To the poets

I spent a season in wonderment of composers of musicals. They have to know about so many things: writing music, the effects of different instruments, singing, choreography, storytelling.

I went through a phase where I was jealous of visual artists. Because I felt like visual artists could do anything and get away with it. (Sorry if this offends. It’s because I actually don’t know much about visual arts.)

Sometimes I think that I could have been any kind of artist and the main reason I decided to be a writer is that it was the most accessible art. I liked that I didn’t need to wait for anything or anyone to begin. Prose writers: we are impatient. Minimalist. Desperate.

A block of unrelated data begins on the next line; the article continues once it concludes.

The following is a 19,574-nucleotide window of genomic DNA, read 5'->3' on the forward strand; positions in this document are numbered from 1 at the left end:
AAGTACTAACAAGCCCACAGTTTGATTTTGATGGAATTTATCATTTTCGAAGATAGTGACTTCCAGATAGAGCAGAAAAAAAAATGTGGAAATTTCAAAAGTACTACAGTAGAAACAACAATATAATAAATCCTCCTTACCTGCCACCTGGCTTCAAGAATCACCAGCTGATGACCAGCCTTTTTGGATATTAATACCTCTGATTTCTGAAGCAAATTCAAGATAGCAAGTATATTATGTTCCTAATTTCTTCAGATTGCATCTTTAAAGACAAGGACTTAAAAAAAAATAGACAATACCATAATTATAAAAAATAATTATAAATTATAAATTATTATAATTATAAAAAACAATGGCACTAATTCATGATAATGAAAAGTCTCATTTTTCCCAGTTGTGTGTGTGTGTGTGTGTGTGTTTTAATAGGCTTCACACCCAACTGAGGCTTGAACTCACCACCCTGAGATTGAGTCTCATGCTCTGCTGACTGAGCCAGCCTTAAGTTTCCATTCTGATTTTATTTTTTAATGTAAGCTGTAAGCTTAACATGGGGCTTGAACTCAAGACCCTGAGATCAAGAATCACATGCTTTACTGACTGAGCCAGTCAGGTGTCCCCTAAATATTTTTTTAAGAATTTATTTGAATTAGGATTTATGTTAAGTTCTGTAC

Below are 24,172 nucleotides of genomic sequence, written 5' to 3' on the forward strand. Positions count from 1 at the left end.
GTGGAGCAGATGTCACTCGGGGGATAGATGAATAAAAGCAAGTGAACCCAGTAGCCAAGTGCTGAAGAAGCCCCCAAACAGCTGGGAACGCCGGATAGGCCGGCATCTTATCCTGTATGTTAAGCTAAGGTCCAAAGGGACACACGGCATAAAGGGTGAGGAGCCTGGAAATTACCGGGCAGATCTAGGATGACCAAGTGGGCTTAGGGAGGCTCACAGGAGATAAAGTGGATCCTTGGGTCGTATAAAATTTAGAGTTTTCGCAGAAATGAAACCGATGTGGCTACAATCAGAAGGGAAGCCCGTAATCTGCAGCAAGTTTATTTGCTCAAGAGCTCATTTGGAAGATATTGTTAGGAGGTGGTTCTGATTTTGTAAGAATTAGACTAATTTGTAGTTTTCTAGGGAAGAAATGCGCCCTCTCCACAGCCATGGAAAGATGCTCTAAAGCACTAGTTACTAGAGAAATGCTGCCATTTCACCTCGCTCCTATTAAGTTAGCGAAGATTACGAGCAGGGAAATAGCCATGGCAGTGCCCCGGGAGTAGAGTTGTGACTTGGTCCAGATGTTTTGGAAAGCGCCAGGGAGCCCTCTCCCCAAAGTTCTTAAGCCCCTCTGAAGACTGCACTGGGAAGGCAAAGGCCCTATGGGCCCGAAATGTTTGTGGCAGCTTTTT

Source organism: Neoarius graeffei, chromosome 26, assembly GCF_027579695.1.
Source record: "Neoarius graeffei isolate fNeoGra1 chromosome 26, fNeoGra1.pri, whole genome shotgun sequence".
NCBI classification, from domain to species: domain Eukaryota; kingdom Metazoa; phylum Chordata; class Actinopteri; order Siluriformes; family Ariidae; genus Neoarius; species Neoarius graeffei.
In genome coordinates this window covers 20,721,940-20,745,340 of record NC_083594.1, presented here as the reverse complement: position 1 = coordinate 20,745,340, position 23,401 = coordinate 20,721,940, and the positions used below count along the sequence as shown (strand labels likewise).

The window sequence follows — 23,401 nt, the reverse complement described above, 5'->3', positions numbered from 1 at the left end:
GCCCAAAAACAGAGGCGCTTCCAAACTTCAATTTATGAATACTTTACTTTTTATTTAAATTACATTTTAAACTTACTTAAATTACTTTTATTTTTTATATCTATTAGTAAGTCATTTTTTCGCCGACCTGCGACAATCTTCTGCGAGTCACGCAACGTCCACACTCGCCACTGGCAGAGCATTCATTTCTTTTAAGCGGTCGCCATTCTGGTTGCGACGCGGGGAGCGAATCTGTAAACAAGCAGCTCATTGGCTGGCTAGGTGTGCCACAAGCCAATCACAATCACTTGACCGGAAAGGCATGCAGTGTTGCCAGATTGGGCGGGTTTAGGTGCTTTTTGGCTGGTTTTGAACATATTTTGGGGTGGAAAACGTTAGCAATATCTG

But there is one more artist I would like to stereotype–which is the poet. The past two weeks I got to know a poet (and a composer and a painter and a photographer). And what I realized—what we all realized sitting together at a table—was that each one of us had the possibility of making it big. A slim possibility, but a possibility still. Except for the poet. The poet will never make any money off of her art.

So dear poet, why do you do it?


  1. Ha—at Boston we always said in that in the poetry program everyone was there to talk about language. In the fiction program everyone was there to talk about finding an agent.

    Sent from my iPhone


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